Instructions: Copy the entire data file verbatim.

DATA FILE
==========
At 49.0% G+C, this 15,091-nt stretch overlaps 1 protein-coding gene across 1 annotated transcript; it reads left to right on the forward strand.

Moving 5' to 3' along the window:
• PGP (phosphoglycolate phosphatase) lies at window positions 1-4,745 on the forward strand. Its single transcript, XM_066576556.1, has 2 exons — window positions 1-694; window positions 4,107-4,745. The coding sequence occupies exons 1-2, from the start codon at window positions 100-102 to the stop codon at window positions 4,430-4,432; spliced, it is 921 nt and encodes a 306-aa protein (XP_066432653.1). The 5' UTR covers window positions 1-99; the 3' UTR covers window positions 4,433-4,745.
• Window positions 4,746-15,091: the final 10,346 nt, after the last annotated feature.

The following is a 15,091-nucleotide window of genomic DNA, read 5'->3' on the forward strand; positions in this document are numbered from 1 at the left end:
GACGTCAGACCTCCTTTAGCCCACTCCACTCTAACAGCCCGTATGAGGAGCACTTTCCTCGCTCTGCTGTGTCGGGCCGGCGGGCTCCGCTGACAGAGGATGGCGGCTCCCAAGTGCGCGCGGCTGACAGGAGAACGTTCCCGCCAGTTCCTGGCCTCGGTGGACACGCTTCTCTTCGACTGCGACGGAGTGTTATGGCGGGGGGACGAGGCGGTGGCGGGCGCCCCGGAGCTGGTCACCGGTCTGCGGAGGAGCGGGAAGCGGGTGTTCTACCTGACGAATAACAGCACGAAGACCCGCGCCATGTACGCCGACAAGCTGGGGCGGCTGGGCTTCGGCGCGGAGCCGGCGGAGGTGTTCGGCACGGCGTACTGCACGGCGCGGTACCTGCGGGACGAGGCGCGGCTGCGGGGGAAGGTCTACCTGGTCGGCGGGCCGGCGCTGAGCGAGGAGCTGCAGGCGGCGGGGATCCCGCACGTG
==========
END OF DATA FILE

At 49.0% G+C, this 15,091-nt stretch overlaps 1 protein-coding gene across 1 annotated transcript; it reads left to right on the forward strand.

Moving 5' to 3' along the window:
• PGP (phosphoglycolate phosphatase) lies at window positions 1-4,745 on the forward strand. Its single transcript, XM_066576556.1, has 2 exons — window positions 1-694; window positions 4,107-4,745. The coding sequence occupies exons 1-2, from the start codon at window positions 100-102 to the stop codon at window positions 4,430-4,432; spliced, it is 921 nt and encodes a 306-aa protein (XP_066432653.1). The 5' UTR covers window positions 1-99; the 3' UTR covers window positions 4,433-4,745.
• Window positions 4,746-15,091: the final 10,346 nt, after the last annotated feature.

The following is a 15,091-nucleotide window of genomic DNA, read 5'->3' on the forward strand; positions in this document are numbered from 1 at the left end:
GACGTCAGACCTCCTTTAGCCCACTCCACTCTAACAGCCCGTATGAGGAGCACTTTCCTCGCTCTGCTGTGTCGGGCCGGCGGGCTCCGCTGACAGAGGATGGCGGCTCCCAAGTGCGCGCGGCTGACAGGAGAACGTTCCCGCCAGTTCCTGGCCTCGGTGGACACGCTTCTCTTCGACTGCGACGGAGTGTTATGGCGGGGGGACGAGGCGGTGGCGGGCGCCCCGGAGCTGGTCACCGGTCTGCGGAGGAGCGGGAAGCGGGTGTTCTACCTGACGAATAACAGCACGAAGACCCGCGCCATGTACGCCGACAAGCTGGGGCGGCTGGGCTTCGGCGCGGAGCCGGCGGAGGTGTTCGGCACGGCGTACTGCACGGCGCGGTACCTGCGGGACGAGGCGCGGCTGCGGGGGAAGGTCTACCTGGTCGGCGGGCCGGCGCTGAGCGAGGAGCTGCAGGCGGCGGGGATCCCGCACGTG